Sunday, November 16, 2014

How a American Civil War Invention Is Used Today for Relief From Osteoarthritic Knee Pain

By Pariswiederstein M

As an orthopaedic surgeon specialising in knee problems the majority of my patients suffer from osteoarthritis and although knee replacement surgery is generally successful, most patients who are referred to me are not suitable for surgery. These patients are managed with conservative treatment, the main components of which are painkillers and anti-inflammatories, weight loss and exercise.

Each treatment has its own advantages and disadvantages. Painkillers can be very effective in reducing the symptoms of osteoarthritis and for long term use in chronic conditions, paracetamol is the safest drug. Adding an anti-inflammatory like ibuprofen significantly improves the effectiveness of the medication.

However, there are risks associated with long term use of anti-inflammatories. Stomach ulcers with bleeding, kidney failure and cardiac problems are all associated with anti-inflammatory use. Side effects can be decreased by using the anti-inflammatory as a cream which is applied to the knee but in general, I have found that many of my patients simply do not like the idea of having to take long term medication in any form for their knee pain.

Weight loss is very effective in those patients who are overweight but as anyone who is overweight knows, it is not easy to lose weight and many patients often cannot manage this. Exercise has a dual benefit of encouraging weight loss and releasing 'feel good' endorphins which can act as a natural painkiller. However, exercising the knee is difficult when the knee is painful.

What is needed for successful conservative treatment is a form of pain relief which is not drug based, is easy and convenient to use and effective in managing patients symptoms of Osteoarthritis. In fact, such a treatment has been available for over 150 years!

In 1862 during the American civil war a technique was discovered that is becoming increasingly available today as a method of treating pain. With no available anaesthetics for battlefield use it was discovered that injured soldiers with painful amputation stumps could obtain pain relief by having the painful stump 'drummed' with drumsticks at a particular frequency. This produced pain relief lasting for many hours. By 1865 nearing the end of the conflict, drummer boys, when not leading the troops into battle, were employed to provide pain relief in field hospitals using this technique.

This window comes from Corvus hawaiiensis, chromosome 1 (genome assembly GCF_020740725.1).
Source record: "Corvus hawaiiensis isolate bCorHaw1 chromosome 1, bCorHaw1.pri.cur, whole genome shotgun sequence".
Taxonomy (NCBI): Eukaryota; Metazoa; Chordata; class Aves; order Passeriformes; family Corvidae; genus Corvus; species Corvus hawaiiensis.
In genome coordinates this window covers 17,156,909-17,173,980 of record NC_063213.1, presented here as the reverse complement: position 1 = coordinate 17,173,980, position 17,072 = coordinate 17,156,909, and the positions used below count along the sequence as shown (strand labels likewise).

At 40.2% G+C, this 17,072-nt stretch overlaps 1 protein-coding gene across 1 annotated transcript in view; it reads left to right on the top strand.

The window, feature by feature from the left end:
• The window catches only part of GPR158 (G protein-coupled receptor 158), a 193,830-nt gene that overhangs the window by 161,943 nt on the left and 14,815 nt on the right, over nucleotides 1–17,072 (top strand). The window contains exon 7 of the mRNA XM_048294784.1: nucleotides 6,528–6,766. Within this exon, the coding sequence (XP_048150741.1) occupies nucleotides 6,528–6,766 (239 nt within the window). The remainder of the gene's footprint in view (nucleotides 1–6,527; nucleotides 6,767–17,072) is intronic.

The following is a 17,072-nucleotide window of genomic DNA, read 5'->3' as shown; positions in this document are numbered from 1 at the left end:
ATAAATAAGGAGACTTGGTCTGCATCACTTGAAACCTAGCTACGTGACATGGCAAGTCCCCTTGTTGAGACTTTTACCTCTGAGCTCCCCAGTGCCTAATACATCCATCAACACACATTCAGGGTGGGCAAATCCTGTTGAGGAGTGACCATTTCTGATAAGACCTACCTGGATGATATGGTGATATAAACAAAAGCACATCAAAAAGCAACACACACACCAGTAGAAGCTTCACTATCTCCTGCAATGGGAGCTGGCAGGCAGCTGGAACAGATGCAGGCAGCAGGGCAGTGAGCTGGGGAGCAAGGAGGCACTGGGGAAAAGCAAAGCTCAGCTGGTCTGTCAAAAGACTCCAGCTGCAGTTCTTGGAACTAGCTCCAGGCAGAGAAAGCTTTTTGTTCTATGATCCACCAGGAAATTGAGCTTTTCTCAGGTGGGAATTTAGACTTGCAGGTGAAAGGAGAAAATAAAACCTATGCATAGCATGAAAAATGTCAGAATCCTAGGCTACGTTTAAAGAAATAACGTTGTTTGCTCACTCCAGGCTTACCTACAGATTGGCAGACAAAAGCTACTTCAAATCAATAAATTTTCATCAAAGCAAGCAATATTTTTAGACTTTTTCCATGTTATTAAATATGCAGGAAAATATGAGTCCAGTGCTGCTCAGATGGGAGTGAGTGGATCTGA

The mechanism by which this effect was produced would not be discovered for another 100 years.

It was only in the early 1960′s that two scientists Merzack and Wall discovered the process and named it the 'gate theory of pain'. They found that stimulating the vibration sensors in the body causes the pain signal to be blocked on its way to the brain, producing a pain relieving effect. This is due to the spinal column being unable to carry both the pain signal and the vibration signal together. The introduction of the vibratory signal 'closed the gate' to the pain signal.

With this in mind I explored using vibration therapy for the management of knee pain in my patients. We used a commercially available vibration therapy device which was designed for use on the elbow and adapted it for the knee. We then tested it with a large group of patients in a clinical trial. The results were impressive. Some patients who suffered with osteoarthritis pain obtained complete pain relief without using drugs and many subsequently improved so much that they reduced their pain reliving medication to much safer levels. We also saw a reduction in stiffness of the knee joint and greater mobility which enabled many patients to go back to work, to take up gentle exercise and start weight loss programmes and to generally increase quality of life.

Although not a miracle cure for osteoarthritis, the trial showed that vibration therapy can allow patients to delay the need for a knee replacement and reduce their medication use, giving greater safety and increased health benefits. I now use vibration therapy as a significant part of my conservative management programme for patients.



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